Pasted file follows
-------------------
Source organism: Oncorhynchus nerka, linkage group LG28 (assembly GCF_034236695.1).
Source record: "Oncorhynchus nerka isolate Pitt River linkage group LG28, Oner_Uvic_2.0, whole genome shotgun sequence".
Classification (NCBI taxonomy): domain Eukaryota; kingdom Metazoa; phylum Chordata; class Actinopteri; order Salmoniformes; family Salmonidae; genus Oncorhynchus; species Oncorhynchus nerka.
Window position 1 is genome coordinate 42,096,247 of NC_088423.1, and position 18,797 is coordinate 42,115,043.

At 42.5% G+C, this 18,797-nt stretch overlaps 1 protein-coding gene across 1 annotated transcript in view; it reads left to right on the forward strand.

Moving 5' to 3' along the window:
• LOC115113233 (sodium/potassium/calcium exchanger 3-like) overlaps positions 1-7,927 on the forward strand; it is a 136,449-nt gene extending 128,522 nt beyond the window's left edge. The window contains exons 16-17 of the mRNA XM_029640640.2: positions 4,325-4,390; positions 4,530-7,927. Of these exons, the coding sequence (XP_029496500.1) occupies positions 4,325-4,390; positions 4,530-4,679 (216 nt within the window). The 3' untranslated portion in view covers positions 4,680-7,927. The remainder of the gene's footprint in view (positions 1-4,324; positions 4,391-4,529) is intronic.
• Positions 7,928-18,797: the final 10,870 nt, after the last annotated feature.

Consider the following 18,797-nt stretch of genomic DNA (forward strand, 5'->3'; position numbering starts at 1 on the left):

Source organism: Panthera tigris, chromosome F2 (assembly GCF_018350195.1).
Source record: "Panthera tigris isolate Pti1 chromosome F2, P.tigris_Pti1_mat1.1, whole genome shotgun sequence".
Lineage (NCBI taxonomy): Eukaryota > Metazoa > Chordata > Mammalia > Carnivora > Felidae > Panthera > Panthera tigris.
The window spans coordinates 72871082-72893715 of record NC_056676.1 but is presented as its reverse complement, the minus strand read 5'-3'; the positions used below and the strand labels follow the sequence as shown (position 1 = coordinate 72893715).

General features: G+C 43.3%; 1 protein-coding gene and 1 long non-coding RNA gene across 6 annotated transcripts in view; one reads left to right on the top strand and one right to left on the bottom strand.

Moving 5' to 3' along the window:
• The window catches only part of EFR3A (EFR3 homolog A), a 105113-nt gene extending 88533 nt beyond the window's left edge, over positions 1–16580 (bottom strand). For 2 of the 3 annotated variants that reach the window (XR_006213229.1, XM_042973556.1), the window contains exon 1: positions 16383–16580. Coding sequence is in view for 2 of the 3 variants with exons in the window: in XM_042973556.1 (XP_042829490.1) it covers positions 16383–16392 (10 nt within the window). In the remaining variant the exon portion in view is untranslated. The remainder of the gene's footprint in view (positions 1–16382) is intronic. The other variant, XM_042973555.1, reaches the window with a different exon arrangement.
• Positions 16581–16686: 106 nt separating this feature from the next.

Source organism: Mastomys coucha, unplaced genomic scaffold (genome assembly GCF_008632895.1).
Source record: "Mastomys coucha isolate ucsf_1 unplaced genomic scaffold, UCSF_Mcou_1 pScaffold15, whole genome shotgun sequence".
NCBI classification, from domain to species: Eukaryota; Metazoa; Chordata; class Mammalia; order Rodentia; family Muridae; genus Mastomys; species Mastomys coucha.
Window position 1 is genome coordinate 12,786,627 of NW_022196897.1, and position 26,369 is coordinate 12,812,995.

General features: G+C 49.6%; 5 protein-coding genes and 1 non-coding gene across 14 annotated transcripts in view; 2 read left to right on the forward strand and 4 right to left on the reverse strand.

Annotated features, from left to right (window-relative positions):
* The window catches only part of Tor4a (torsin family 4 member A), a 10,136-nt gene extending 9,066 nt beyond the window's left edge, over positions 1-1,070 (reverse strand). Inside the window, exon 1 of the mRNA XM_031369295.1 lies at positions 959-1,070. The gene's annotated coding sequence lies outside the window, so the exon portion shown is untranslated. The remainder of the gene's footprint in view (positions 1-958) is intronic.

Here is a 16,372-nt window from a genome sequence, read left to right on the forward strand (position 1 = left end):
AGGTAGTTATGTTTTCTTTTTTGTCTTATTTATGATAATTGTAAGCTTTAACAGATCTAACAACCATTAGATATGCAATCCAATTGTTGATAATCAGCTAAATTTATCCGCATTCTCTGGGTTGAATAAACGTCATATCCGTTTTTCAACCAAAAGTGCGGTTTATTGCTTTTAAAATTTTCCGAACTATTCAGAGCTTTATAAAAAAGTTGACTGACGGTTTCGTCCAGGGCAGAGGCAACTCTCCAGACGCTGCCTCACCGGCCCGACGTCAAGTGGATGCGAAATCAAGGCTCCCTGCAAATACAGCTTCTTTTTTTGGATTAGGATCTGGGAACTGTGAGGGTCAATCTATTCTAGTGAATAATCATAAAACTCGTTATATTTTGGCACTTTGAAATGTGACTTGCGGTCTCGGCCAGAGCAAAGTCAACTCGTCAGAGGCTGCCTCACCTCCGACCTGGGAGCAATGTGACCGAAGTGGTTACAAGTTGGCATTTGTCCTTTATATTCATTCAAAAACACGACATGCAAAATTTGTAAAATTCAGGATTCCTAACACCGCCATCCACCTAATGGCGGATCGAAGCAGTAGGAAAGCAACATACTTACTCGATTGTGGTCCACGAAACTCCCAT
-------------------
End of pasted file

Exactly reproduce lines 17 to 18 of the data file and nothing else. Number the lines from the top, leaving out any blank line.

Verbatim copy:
• Positions 16581–16686: 106 nt separating this feature from the next.

Source organism: Mastomys coucha, unplaced genomic scaffold (genome assembly GCF_008632895.1).